US Court Rules Again That Natural Phenomena Cannot Be Patented, Casting Further Doubt On Gene Patents

from the keep-'em-coming dept

Back in June, Mike wrote about the important Myriad Genetics judgment from the Supreme Court, which said that naturally-occuring genetic material could not be patented. However, because of some hedging from the judges, there were concerns about how much this would block gene patents in practice. Last week we had an indication that the impact is indeed likely to be significant, as VentureBeat reports:

a District Court judge in California upheld the landmark [SCOTUS] ruling, and struck down a patent held by a San Diego-based diagnostics company called Sequenom. Sequenom offers a non-invasive genetic test for Down’s Syndrome, which pregnant women can take as early as 10 weeks.

Sequenom plans to appeal the decision to the Federal Circuit Court of Appeals. It was highly unexpected, and has caused shockwaves of disbelief in the scientific community. The judge, Susan Illston of the United States District Court in Northern California, ruled against Sequenom after a summary judgement, citing the Supreme Court case “Association for Molecular Pathology v. Myriad Genetics, Inc., 12-398.”

In both cases, the judge ruled that a “natural phenomenon” could not be patented.

As Science magazine explained in its report on the case:

If this decision stands, “I don’t see how you can maintain a genetic diagnostic claim anymore,” says Christopher Holman, a molecular biologist and professor of law at the University of Missouri, Kansas City.

However, that does not mean that biotech is now an area that will be abandoned by investors. As the VentureBeat story notes:

Bryan Roberts, a health-focused investment partner at Venrock, predicts that “real innovation will be patentable and rewarded” while patents on natural phenomena will not. Roberts is a leading investor in Ariosa Diagnostics, the San Jose, Calif. based company that filed suit against Sequenom in 2011.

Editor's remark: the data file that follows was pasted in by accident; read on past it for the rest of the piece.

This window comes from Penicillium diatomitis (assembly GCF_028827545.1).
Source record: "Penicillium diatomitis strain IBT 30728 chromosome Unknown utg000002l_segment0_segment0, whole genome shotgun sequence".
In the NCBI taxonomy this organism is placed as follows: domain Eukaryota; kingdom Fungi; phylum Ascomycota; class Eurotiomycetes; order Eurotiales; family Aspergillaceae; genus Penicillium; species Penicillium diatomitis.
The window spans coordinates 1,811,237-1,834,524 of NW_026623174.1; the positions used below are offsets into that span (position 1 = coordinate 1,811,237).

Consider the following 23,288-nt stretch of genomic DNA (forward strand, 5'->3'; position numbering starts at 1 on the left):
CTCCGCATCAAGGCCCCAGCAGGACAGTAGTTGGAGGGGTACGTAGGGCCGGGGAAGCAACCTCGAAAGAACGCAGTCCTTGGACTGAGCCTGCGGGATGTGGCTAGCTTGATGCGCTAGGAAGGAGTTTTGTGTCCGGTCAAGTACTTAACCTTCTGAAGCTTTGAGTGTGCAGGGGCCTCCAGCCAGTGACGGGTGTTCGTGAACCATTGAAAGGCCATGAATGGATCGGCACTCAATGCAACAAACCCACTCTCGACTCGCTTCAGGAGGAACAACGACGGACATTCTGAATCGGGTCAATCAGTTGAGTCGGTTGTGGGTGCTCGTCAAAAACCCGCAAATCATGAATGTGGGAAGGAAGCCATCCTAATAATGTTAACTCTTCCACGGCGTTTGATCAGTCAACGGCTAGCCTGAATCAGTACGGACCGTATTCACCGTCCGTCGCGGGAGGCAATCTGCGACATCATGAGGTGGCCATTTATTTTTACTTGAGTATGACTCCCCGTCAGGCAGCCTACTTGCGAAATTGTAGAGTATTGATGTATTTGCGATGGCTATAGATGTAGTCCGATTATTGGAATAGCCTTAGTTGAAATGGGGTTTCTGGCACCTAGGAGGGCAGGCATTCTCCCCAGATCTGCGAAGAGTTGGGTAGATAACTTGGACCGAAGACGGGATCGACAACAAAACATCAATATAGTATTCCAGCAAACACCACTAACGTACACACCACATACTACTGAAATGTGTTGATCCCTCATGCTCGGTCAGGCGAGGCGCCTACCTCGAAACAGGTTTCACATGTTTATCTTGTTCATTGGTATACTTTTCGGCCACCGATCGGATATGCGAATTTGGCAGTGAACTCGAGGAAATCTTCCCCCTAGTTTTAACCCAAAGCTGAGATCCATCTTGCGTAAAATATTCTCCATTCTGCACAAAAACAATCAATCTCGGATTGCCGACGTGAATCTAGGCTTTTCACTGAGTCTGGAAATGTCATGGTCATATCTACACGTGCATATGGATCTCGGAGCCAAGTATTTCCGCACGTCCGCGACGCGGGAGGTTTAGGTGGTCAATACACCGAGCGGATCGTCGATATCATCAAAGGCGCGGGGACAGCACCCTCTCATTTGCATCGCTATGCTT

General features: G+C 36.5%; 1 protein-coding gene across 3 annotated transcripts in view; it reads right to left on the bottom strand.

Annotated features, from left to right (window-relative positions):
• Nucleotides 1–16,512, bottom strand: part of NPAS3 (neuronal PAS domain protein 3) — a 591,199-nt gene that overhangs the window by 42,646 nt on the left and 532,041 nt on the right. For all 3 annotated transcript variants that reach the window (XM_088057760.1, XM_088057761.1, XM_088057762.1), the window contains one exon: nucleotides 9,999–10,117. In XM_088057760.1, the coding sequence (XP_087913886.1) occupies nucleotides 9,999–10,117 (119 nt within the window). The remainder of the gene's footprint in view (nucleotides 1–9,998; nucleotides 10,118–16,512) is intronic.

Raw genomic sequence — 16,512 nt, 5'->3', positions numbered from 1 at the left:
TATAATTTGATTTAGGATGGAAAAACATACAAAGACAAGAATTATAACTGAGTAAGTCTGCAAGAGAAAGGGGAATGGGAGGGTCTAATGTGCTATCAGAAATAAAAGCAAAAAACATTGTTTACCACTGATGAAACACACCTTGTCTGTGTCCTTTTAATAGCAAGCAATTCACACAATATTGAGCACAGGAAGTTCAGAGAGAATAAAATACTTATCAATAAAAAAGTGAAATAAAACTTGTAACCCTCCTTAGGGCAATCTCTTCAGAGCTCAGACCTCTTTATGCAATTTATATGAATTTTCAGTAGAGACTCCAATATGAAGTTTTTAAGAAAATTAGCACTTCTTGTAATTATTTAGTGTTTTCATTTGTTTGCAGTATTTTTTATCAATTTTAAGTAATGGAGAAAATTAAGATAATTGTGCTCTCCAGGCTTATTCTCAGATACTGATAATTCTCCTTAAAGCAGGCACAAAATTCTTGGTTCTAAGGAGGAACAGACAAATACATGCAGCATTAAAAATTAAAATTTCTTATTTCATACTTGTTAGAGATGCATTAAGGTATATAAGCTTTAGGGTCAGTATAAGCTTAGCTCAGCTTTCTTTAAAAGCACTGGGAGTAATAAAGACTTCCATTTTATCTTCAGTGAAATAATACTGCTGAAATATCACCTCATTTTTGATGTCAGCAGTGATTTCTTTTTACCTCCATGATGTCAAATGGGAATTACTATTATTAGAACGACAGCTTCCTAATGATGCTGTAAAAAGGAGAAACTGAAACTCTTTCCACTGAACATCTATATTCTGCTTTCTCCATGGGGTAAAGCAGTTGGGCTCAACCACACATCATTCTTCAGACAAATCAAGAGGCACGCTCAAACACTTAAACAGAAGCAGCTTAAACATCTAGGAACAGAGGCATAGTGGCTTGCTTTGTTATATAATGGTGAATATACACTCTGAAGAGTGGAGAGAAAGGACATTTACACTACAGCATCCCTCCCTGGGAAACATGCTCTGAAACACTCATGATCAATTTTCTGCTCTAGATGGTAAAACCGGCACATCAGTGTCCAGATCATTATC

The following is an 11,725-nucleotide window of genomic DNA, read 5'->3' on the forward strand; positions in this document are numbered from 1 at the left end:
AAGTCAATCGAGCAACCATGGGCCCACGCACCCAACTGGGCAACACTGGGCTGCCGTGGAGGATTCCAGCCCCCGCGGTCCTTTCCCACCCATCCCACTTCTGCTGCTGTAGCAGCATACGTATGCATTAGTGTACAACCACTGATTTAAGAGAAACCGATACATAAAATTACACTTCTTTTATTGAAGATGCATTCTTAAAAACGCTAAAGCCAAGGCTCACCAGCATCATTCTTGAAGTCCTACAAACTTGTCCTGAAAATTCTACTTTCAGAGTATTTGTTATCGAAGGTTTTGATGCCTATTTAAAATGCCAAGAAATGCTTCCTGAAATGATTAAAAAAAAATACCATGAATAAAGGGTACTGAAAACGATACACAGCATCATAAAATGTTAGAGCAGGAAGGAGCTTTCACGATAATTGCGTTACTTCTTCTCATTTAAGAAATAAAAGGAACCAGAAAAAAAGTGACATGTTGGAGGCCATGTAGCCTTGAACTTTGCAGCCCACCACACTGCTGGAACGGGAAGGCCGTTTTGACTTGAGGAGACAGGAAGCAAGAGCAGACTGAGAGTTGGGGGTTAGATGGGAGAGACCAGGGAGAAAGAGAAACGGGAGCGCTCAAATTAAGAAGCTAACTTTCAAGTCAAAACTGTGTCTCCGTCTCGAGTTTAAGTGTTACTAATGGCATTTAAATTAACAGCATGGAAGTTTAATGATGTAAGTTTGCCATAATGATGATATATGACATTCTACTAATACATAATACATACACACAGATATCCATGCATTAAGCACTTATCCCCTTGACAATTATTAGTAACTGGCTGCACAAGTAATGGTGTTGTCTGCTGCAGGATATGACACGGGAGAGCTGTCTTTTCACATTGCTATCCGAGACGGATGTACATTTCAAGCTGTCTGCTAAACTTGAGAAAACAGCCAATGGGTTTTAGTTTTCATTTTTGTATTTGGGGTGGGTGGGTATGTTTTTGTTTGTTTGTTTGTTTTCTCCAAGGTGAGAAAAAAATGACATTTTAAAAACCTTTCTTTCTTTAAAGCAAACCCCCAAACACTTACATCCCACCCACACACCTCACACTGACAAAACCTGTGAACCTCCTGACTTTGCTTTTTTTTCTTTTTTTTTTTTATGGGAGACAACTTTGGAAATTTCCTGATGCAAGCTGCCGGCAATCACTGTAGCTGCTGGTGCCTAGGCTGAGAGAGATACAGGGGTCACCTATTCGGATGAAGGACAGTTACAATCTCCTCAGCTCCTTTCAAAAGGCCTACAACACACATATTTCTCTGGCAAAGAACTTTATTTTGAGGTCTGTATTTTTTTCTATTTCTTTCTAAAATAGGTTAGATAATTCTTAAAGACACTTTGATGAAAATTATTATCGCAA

That connection means that Roberts may be biased in his view of this particular case, but his broader analysis of the ruling’s impact remains true:

The ruling “raises the bar to rely on intellectual property as a business defense,” said Roberts. “It will drive prices down [and support] the product that is both high quality and efficiently priced.”

What makes this latest judgement (embedded below) particularly welcome is that it joins the Myriad Genetics decision, and an earlier SCOTUS ruling that struck down a patent on basic medical diagnostics, to form part of a growing body of US case law that brings some much-needed sanity to the world of gene patents.

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Companies: ariosa diagnostics, myriad genetics, sequenom

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Comments on “US Court Rules Again That Natural Phenomena Cannot Be Patented, Casting Further Doubt On Gene Patents”

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Andrew D. Todd (user link) says:

Only To Be Expected

The parent article made one mistake. The district court did not “uphold” the Supreme Court ruling– it _applied_ it. District courts do not have the competence to uphold or not uphold Supreme Court rulings, and neither do circuit courts of appeal. The Supreme Court has ruled in enough different cases to make its meaning crystal-clear to anyone but a fanatic or a gross corruptionist. Judge Randal Rader of the Court of Appeals for the Federal Circuit is a fanatic. The East Texas court is a nest of gross corruptionists. As for Judge Lucy Koh, your opinion is as good as mine. The vast majority of judges do not like getting reversed, and therefore apply Supreme Court decisions, rather than disputing them. It is only venture capitalists, patent lawyers, etc. who have difficulty understanding that the Supreme Court meant just what it said in KSR vs. Teleflex, and would only amplify that meaning in subsequent decisions.

All the current case reveals is that Judge Susan Illston is not a fanatic or a gross corruptionist, at least in respect of patents.

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